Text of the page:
The Mass Murder in Highland Park Multiplies My Hate for July 4th.

Steve Villano
5 min readJul 5, 2022
(A Pollice Officer responds to the horrific scene of bloodshed at the site of the July 4th Mass Murder in Highland Park, Ill. (photo by Brian Casella, Chicago Tribune Photographer via AP)

I’ve always hated July 4th since I was a working–class kid growing up in North Babylon, Long Island. That was a lifetime ago, decades before 4Chan existed, “Mass Murder Websites” had followers, and Assault Weapons were as easy to buy as fireworks.

My father, a tough guy from Brooklyn and a newcomer to the suburbs at 40 years old, despised the Fourth of July, hated driving a car — a suburban necessity — BBQing, mowing the lawn, or hosing down the driveway each night, the way every single one of our mostly Italian neighbors did. To him, it was all a stupid, empty waste of time.

We never hung the American Flag up in front of our house, even though my father fought the Fascists in WWII, and bore tattoos from the War burned into his arms. Patriotism, like religion, was something we just didn’t flaunt.

“I ain’t no holy roller,” my father would proclaim. He hated “mosses”, an Italian-phrase he butchered, meaning that he despised making a big deal about anything.

Our “fireworks” celebrations were always understated, consisting mostly of lighting sparklers in our small back yard with my cousins from the City, who came out to the “country” to visit us each year on the Fourth. The rest of the “holiday” — a bombastic celebration of militarism — was simply a paid day off from work for working stiffs like my father.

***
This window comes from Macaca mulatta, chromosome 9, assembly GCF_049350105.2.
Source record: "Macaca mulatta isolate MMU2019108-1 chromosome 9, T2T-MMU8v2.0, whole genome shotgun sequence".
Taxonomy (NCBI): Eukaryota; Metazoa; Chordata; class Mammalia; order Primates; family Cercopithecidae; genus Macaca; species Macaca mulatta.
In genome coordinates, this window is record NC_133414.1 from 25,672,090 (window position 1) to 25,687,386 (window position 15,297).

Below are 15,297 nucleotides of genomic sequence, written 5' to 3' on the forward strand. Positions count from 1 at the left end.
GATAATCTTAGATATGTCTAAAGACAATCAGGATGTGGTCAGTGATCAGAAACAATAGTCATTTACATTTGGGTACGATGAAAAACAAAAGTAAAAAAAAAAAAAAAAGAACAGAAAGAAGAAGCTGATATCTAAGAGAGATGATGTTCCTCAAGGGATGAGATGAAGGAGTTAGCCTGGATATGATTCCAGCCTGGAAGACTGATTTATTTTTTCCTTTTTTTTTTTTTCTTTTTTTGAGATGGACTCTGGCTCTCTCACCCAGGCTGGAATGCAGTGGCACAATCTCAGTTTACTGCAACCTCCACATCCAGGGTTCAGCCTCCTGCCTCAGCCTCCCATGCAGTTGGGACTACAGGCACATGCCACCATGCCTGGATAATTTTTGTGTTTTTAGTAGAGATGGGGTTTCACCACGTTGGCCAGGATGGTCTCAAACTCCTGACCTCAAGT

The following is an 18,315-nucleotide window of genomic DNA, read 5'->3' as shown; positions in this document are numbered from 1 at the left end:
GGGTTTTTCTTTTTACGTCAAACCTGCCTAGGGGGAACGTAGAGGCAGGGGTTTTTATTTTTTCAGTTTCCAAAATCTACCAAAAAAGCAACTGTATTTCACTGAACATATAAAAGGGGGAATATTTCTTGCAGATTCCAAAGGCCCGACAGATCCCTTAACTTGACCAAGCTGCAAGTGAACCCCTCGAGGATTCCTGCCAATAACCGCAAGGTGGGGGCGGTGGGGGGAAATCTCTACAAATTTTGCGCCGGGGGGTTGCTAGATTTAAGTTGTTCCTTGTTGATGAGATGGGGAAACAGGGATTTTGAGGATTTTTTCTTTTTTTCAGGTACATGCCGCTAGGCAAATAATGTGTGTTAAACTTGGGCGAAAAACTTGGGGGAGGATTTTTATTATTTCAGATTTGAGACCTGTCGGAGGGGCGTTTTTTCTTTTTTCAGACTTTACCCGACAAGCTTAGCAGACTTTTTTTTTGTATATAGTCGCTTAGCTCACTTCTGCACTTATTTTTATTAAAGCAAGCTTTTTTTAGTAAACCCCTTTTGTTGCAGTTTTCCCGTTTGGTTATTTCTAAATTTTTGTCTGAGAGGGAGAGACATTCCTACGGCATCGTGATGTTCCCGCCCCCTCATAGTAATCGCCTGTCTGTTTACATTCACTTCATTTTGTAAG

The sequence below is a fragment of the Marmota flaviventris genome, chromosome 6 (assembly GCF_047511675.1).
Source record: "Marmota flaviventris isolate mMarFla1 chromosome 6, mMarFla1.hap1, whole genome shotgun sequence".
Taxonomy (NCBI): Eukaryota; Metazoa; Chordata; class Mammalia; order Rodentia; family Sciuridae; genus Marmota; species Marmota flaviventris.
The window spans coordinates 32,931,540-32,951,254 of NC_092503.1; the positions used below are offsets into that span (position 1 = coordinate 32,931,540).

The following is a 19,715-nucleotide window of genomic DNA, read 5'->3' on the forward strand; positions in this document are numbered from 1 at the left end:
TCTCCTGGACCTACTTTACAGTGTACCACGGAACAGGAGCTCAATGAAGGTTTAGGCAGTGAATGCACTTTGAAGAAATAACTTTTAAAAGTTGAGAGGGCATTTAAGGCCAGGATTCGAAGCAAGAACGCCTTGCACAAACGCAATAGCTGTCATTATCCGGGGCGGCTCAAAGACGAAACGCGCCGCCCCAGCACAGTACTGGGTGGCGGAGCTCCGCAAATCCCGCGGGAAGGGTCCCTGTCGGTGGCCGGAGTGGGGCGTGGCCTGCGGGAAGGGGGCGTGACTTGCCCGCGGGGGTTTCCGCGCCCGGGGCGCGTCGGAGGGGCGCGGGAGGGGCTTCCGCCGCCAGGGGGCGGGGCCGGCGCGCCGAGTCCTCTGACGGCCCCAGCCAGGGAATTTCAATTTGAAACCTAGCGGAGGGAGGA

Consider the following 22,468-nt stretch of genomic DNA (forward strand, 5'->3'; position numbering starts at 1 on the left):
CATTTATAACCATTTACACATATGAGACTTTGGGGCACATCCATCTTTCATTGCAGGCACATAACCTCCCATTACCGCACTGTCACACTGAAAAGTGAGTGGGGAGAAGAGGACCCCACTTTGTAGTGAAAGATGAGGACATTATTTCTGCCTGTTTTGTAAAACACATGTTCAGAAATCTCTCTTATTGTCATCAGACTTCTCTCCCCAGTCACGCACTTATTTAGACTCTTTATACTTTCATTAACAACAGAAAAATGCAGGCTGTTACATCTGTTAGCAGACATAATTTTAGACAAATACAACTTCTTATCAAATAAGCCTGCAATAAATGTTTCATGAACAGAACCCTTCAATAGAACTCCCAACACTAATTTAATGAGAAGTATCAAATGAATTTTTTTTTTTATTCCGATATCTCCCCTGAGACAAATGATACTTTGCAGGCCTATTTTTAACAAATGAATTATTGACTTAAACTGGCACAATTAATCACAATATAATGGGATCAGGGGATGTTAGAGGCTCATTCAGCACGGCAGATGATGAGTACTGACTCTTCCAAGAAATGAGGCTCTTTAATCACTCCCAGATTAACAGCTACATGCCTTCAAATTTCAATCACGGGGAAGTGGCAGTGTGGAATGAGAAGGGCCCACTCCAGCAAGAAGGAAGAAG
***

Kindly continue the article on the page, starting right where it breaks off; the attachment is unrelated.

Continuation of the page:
Although I couldn’t yet fully comprehend peoples’ obsession with fireworks, I illegally sold them one year. To me, it was absurd that people would pay virtually anything to literally set their money on fire.

My older brother, Vinnie — shrewd and savvy in the ways of the world — brought home “mats” of firecrackers, loose cherry bombs, bottle rockets, and exploding “ashcans” that could blow off your hand. I was his underage “dealer”, selling the stuff to any of my friends who would buy them. In our working class neighborhood on the North Babylon/Deer Park border, setting off fireworks was a defiant pleasure which made some feel far more powerful than they ever imagined they could. Back then, in the 1950’s and 60’s, assault weapons were only used in war zones around the world. Otherwise, only the police, and criminals & mobsters had guns.

For a poor kid who sold my toys and comic books to have spending money in the summertime, my brother opened my eyes to the serious money I could make by selling fireworks. As July 4th approached in the Year I Lived Dangerously, sales were so outrageously brisk that my schoolmates were running up the block, waving $20 bills in their fists for any scrap of fireworks I had left.

The cherry-bomb clamoring crowd grew so noisy on our front steps, that our next door neighbor threatened to call the cops and report us. I went to sleep with several gross of firecrackers under my bed, worried that either the police were going to raid us, or our house would catch fire, and light up like a rocket in the night.

“Controlled” fireworks displays — or controlled anything for that matter– were not part of our consciousness. Our lives were completely out of control. Chaos reigned. Money, or lack of it, ruled. We wanted to exercise some power — to show we existed — and fireworks were an easy way to do it, and a quick way to make a buck. Also, we rationalized, they weren’t drugs or guns.